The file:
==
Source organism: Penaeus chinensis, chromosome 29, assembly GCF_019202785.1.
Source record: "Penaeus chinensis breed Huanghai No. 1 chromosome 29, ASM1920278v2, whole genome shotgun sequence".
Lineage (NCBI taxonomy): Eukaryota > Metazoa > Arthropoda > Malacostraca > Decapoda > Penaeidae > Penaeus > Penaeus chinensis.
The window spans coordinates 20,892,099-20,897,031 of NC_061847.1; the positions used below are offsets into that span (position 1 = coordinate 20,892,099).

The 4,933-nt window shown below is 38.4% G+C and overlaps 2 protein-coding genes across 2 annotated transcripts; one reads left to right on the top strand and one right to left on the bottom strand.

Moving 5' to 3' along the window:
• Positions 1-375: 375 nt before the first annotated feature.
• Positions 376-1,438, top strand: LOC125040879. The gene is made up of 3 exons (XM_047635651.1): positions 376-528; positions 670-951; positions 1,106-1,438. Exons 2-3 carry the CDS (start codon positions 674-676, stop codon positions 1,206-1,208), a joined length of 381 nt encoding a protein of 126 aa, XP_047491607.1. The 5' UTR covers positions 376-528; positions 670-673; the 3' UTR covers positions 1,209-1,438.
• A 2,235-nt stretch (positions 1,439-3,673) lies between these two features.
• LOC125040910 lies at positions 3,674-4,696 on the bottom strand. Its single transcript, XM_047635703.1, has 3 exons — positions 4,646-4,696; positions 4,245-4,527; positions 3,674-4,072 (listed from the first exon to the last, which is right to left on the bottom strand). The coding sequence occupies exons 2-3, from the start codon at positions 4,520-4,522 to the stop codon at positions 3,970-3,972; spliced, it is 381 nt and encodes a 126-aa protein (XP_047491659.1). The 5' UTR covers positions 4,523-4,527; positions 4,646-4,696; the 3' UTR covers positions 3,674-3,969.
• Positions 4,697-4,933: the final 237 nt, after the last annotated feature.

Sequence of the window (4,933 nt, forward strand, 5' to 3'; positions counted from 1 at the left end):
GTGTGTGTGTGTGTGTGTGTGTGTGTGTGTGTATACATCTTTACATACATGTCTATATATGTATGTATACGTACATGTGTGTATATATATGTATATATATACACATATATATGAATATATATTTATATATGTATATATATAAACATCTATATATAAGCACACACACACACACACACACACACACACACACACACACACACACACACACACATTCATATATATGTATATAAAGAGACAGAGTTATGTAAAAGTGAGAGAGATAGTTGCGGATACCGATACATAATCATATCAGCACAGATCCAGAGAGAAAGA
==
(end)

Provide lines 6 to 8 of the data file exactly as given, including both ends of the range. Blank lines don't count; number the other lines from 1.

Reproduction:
Moving 5' to 3' along the window:
• Positions 1-375: 375 nt before the first annotated feature.
• Positions 376-1,438, top strand: LOC125040879. The gene is made up of 3 exons (XM_047635651.1): positions 376-528; positions 670-951; positions 1,106-1,438. Exons 2-3 carry the CDS (start codon positions 674-676, stop codon positions 1,206-1,208), a joined length of 381 nt encoding a protein of 126 aa, XP_047491607.1. The 5' UTR covers positions 376-528; positions 670-673; the 3' UTR covers positions 1,209-1,438.